Happy Labor Day. I hope for at least some of you it is indeed a rest from labor. It has me thinking about the evolving nature of work in America, and our complicated relationship to it. A recent news story reported that since the mid 1970s, American workers have used less and less of their vacation time; in just the past 15 years, we have cut our use by about another whole week’s worth. On a similar report I heard a few weeks ago, callers weighed in on the radio, explaining why they didn’t take vacation this summer. For some, paid time off simply wasn’t an option. For others, paid time off still didn’t translate into enough funds for a vacation, and other workers felt that taking time off just meant a pileup of work would await them on their return.
Vacation may be a luxury, unfortunately, but rest still ought to be our right, and that too seems elusive for so many workers in our nation. A local church recently helped a family find emergency housing; they didn’t have the funds to secure a new place, even though the husband works seven days a week at Walmart. Minimum wage, even at maximum hours, isn’t enough to provide stability for this family, and they like so many working poor have been living in their car, still managing to drop their child off for kindergarten each school day.
The Sabbath rest commanded of us isn’t just for leisure and recreation, it’s also a decree for justice for those whose labor is fettered by unjust systems. We are caught these days in a growing tangle of needs for both rest and justice, same at Moses’ first hearers of the divine commandments. Today rest can escape us for a range of reasons, whether we are among those whose work is always just a login away, or whether we are those whose labor for a living hardly makes ends meet.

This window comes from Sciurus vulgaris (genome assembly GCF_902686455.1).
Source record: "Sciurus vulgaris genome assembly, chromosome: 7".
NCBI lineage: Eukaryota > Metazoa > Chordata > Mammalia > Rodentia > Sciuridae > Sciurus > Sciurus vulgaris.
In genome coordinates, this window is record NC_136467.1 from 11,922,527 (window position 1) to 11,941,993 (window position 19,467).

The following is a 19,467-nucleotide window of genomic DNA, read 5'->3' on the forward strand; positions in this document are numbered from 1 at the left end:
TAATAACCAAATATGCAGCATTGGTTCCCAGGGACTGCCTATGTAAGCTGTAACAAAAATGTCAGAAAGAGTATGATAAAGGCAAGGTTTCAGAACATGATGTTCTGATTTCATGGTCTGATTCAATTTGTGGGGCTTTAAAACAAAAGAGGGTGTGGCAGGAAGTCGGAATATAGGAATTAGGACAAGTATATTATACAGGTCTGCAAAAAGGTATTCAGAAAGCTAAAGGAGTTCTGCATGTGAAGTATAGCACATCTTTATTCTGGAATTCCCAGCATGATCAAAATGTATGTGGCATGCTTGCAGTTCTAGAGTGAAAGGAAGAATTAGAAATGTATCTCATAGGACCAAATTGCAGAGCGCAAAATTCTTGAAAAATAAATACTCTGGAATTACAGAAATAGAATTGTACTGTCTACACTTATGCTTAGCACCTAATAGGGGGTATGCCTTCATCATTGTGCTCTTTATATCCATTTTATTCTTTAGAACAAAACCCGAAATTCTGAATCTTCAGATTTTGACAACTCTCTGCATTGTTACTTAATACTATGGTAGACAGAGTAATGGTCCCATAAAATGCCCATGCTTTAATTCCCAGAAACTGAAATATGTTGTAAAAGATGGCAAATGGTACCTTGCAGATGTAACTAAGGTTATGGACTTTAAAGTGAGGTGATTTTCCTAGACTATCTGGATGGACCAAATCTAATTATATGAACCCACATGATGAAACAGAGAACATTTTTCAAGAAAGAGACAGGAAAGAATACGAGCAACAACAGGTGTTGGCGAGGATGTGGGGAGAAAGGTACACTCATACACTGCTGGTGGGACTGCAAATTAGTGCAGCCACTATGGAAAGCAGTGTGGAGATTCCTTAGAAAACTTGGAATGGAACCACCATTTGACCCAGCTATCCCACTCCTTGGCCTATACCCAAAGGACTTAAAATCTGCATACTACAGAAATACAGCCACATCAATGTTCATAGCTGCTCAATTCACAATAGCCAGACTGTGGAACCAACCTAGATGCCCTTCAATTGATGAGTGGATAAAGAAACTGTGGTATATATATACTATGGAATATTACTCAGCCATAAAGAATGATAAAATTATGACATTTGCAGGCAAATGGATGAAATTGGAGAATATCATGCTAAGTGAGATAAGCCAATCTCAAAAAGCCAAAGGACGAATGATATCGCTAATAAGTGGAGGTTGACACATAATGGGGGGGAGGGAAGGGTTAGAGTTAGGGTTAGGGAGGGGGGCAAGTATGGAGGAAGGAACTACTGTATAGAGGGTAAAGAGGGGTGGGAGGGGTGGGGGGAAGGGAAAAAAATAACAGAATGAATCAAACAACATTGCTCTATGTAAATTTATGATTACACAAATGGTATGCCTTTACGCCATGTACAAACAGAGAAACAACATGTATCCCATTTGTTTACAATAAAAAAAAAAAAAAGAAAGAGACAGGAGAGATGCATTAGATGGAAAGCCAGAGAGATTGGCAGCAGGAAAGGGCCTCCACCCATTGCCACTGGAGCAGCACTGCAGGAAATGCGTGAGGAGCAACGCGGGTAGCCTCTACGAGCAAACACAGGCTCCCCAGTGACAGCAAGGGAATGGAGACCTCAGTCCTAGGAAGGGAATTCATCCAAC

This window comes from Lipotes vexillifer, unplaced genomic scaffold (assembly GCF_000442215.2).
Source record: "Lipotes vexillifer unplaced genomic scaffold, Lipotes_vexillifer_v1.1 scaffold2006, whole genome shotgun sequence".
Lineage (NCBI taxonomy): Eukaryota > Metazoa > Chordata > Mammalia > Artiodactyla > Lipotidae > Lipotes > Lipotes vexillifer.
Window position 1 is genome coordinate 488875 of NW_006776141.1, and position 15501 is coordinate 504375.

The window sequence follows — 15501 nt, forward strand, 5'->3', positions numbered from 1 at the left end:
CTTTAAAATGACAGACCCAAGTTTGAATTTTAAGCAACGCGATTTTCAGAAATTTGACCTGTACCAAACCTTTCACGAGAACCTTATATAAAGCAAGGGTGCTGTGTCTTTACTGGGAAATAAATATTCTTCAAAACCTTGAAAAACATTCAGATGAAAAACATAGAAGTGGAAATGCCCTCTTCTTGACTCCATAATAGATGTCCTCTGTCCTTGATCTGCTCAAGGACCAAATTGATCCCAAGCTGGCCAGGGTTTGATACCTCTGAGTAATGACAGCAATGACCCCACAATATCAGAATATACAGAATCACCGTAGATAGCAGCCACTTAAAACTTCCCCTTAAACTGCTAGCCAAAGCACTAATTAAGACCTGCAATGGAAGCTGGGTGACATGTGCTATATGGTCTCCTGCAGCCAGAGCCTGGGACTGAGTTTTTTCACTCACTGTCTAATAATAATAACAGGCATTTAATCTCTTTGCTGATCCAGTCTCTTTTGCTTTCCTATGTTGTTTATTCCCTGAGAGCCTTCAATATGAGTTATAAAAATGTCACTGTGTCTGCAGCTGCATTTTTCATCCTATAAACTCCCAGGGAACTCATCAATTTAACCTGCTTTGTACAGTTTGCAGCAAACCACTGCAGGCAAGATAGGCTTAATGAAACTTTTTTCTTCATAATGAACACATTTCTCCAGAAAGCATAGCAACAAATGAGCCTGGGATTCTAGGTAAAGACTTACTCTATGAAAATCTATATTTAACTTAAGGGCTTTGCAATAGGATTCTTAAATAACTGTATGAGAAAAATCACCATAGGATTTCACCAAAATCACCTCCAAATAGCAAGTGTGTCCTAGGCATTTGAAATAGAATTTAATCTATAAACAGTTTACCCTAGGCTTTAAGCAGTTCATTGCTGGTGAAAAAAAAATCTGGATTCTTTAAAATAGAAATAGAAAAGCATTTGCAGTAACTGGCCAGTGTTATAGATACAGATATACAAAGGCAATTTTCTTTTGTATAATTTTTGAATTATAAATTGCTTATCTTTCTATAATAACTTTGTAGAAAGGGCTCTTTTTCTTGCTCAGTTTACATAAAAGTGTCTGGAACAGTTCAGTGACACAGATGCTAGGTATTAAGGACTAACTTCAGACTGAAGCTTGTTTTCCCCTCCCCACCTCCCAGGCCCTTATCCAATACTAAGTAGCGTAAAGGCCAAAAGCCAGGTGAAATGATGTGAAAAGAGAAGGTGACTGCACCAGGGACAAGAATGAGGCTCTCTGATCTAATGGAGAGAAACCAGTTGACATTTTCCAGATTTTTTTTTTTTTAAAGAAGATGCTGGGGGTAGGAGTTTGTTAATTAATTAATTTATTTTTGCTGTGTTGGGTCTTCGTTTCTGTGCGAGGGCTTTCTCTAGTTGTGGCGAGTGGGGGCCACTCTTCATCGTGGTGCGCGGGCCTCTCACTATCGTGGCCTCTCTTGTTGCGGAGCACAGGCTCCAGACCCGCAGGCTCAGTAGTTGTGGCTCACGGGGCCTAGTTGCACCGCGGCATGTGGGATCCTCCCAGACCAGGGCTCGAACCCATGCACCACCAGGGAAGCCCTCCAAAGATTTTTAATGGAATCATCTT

Lately I’ve been struggling to figure out what a decent day’s work should consist of during this strange season of dissertation writing. What does a day’s worth of productivity even look like against the whole looming project? I realize now that my impulse to assess whether I’ve done “enough,” and to figure out what “enough” even means, is mostly driven by a desire to not feel guilty when I do put my work down in order to enjoy other things. I want to feel like I’ve earned some time off. And so the call for Sabbath rest confronts me, because it is not earnable. It’s a gift, a summons. It invites me to put down the work that will always be there, to taste just for a moment or an entire day that rest which will someday be whole. It ties me back to creation, to the creation God declared on the seventh day to be good. God didn’t rest on the seventh day because of fatigue, or because the task list was finally complete. God ordered rest to be part of the rhythm of the good creation, designing a livable world for all the freshly made beloved creatures. It’s that livable world we are still grappling for, a world where just labor and restoring rest are available to all. Learning to gratefully embrace a good day’s rest as a gift may be a baby step, but it recalibrates us to perceive the Creator’s cosmic blueprint of shalom, and reminds us that this design is compelled only by love, not by anguished toil.